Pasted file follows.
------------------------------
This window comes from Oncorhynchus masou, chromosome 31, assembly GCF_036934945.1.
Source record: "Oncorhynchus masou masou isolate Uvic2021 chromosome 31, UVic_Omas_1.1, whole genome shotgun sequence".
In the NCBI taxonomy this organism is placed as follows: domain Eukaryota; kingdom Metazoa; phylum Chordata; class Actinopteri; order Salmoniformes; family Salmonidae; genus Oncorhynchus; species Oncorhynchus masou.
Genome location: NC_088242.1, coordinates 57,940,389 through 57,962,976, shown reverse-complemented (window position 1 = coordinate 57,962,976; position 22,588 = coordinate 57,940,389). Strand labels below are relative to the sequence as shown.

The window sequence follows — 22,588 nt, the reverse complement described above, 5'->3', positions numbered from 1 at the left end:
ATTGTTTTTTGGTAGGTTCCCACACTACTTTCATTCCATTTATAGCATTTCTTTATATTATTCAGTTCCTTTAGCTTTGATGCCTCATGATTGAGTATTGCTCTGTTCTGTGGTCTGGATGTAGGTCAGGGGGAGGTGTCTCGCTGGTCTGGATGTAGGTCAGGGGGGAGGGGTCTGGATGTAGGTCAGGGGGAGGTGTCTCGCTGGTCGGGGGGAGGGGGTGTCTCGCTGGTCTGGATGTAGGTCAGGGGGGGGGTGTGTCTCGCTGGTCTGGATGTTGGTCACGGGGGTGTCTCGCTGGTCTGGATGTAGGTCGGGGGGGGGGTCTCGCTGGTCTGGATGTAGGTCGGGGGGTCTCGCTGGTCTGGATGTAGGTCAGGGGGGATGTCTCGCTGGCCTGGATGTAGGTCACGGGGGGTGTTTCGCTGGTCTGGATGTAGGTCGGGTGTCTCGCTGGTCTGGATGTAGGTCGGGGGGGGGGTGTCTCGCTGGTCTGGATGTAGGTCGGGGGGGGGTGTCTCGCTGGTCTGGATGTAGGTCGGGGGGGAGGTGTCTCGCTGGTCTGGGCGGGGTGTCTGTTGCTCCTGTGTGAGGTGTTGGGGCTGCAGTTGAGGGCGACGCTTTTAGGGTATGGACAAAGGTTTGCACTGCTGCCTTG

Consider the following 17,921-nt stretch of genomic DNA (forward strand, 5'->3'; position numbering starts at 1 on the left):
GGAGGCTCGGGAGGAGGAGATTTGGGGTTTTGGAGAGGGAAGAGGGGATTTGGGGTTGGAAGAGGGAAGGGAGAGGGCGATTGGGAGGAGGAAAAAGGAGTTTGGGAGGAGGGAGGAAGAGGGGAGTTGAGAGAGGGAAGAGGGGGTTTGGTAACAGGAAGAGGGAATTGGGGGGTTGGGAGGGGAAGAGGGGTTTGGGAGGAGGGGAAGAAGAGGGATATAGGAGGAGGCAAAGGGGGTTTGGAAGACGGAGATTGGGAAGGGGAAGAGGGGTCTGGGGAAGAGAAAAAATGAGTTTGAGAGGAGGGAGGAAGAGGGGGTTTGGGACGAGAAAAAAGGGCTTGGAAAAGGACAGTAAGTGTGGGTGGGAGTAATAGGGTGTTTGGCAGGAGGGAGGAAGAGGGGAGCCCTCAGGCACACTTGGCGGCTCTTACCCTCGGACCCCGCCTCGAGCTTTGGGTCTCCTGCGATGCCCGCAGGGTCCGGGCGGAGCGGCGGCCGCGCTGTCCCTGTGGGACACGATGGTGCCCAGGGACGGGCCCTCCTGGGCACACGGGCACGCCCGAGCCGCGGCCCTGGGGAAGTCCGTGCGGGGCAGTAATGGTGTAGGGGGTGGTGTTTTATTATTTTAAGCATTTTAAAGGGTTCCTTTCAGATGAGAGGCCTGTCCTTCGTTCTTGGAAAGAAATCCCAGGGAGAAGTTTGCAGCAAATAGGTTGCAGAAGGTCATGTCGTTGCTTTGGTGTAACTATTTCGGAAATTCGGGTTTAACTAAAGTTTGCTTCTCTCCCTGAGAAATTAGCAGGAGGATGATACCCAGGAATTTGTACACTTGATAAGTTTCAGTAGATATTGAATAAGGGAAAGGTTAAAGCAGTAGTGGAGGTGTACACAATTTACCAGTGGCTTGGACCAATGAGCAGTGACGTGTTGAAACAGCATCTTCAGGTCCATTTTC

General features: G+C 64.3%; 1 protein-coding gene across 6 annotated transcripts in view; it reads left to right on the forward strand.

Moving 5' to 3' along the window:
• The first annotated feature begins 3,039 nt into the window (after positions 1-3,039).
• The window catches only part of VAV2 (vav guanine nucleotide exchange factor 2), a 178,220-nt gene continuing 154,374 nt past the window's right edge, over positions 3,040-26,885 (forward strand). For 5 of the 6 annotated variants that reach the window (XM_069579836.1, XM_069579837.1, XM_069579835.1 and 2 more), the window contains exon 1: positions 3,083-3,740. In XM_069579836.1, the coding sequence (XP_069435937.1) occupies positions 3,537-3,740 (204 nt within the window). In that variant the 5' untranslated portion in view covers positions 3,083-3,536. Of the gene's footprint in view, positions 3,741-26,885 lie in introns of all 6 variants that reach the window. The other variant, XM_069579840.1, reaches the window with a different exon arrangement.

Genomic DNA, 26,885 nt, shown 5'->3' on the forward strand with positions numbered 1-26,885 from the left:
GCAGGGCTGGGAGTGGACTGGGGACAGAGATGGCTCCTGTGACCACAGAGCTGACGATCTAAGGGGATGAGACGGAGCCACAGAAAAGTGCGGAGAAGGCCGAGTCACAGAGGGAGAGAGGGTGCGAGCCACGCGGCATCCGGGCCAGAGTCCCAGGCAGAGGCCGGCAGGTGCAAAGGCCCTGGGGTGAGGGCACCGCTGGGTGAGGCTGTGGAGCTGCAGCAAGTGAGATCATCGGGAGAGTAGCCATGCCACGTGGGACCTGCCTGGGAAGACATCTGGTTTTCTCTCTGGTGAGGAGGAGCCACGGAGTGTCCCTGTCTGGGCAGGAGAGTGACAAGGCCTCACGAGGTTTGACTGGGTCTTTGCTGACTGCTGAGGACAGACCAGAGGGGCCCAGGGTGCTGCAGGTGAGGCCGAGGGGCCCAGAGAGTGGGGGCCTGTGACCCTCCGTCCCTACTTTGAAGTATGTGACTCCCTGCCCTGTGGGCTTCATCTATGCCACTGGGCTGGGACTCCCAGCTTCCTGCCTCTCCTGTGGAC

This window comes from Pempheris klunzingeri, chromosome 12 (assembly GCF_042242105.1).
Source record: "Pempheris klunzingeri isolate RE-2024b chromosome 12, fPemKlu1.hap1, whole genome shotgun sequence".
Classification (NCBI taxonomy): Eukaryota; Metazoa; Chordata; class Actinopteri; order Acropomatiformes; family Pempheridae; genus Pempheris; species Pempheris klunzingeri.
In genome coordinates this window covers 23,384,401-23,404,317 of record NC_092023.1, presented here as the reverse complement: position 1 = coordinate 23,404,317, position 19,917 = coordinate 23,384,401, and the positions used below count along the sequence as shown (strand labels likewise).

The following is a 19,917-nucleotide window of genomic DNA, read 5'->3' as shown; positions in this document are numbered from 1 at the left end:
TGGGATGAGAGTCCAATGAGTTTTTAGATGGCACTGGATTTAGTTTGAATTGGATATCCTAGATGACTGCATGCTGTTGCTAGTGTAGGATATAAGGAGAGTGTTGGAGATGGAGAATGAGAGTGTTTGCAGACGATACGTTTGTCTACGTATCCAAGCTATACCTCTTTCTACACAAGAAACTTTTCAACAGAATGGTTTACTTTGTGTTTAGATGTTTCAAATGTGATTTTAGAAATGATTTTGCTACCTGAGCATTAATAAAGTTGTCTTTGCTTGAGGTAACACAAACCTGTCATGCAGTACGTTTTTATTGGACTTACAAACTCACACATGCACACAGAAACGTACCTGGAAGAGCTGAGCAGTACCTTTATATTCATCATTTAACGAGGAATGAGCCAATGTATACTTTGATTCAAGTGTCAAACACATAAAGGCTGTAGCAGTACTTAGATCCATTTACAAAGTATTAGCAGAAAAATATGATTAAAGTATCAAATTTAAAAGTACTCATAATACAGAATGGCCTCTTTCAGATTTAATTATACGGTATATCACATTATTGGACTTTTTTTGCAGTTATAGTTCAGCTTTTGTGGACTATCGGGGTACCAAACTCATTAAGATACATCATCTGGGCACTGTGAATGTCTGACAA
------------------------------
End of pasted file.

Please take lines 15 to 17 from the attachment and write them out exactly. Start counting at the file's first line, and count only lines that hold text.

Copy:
This window comes from Pempheris klunzingeri, chromosome 12 (assembly GCF_042242105.1).
Source record: "Pempheris klunzingeri isolate RE-2024b chromosome 12, fPemKlu1.hap1, whole genome shotgun sequence".
Classification (NCBI taxonomy): Eukaryota; Metazoa; Chordata; class Actinopteri; order Acropomatiformes; family Pempheridae; genus Pempheris; species Pempheris klunzingeri.